On Being Unconventional III

Let’s consider that, yes, I could go forward for selection to the priesthood. And if I tell the church that I accept its view on homosexuality, they’d be fine with that too. Thing is, I do not accept their position on homosexuality. Absolutely not.

For those who don’t know – currently it is possible to be a priest in the Church of England if you’re homosexual, but you cannot be in a same-sex, sexually active relationship while being a priest. So, it’s all: “What do we want?” –  “Hypocrisy!” – “When do we want it?” – “Now!”

Where in being forced to choose between our calling and the fullness of our life is God’s unconditional love made visible? What is it that we teach God’s people when we show them that the church is unable to love those who God loves? What does it say about our faith in God’s all-encompassing love when we cause each other this kind of hurt? And what does it say about the church that it accepts our service but not our identity? We can invest all our strength and skills and love into the church – but we have no full place in it?

Where is our calling into truth in this? This is unhealthy religion at its worst. This is like the heresy so many of us grew up with – being taught a God who is judgmental, manipulative and exclusive, but by people who describe this as if it was love, and care, and a kindness. “God is loving but…” and “God loves you but…” In the end, we don’t know anymore what love actually is.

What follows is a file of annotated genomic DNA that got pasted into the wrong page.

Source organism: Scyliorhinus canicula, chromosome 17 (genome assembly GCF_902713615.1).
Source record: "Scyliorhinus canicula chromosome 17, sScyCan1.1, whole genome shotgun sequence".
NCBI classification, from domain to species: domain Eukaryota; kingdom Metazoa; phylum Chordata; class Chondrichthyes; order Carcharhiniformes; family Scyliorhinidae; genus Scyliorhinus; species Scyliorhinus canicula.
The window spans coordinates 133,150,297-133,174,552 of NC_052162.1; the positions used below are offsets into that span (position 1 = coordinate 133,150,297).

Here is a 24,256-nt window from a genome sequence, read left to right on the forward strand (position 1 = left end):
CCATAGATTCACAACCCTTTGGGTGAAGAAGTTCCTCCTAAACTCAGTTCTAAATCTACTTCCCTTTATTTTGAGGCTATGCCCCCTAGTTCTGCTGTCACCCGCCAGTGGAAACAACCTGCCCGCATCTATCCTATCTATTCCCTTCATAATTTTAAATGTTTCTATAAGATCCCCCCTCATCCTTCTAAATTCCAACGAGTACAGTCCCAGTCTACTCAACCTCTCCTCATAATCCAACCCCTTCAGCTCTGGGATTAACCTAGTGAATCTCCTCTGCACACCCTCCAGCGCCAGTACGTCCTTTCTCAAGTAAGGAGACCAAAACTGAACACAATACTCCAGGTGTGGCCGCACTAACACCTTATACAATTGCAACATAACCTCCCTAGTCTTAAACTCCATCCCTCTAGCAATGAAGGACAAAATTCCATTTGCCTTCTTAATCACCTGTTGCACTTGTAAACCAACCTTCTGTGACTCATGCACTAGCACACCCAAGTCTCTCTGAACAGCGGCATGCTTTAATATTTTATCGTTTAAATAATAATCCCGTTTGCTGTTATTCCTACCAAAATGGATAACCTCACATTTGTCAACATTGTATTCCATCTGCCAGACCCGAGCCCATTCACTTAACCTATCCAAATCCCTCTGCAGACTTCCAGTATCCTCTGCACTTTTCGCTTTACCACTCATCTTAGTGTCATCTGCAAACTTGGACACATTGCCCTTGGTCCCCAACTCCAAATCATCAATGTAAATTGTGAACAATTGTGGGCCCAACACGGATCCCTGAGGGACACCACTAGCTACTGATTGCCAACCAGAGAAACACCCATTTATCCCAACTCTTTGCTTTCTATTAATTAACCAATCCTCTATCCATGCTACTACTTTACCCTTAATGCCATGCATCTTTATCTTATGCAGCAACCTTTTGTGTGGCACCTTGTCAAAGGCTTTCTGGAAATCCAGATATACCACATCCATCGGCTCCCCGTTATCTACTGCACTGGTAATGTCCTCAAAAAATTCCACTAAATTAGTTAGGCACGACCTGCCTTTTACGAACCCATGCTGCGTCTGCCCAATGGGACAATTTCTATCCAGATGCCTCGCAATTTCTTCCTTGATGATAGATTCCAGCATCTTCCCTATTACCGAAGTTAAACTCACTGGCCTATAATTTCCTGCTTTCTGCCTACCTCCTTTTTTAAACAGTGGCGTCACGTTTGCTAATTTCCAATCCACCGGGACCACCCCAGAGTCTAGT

God wants me as I am. I know that by now. But the church does not. The church asks me to deny part of myself. The history of what trouble religion has had with sexuality, we all know it. Apparently it’s still too much to ask that we accept what God made and enjoy who we are. Maybe all this is less about homosexuality and more about sexuality in general. People find it difficult to talk about this aspect of our lives, our bodies, our psyches. So let’s talk about someone else’s sexuality. That’s better. Easier. Safer. 

The church has crossed a few watersheds in the sexism debate, and maybe it can now move on to facing its heterosexism… Like Gene Robinson says, once we have addressed one issue (and let’s not kid ourselves – sexism is far from over), the next problem we have to address becomes clear – and we work our way forward step by step until the we have built the kingdom of God in the church. He understands this well. He is living it in and with the church.

Yes, there’s plenty to explore about sexuality – but whatever the church may be exploring, I can tell you very clearly that both my heart and my bedroom belong to me and not to the church. And there’s no discussion around that, and no compromise. I don’t accept being told by the church who I can love or who I can sleep with – or that to serve God, I should deny myself the right to love and be loved as a woman, as a human being, as a daughter and friend of God. I have found that God’s unconditional love is, indeed, unconditional.  And the church did nothing but stand in the way of me finding out.

Why is it that the church is so arrogant as to think they should establish conditions for God’s love that God does not set? Why does the church think it knows better than God who can serve God’s people and who cannot?

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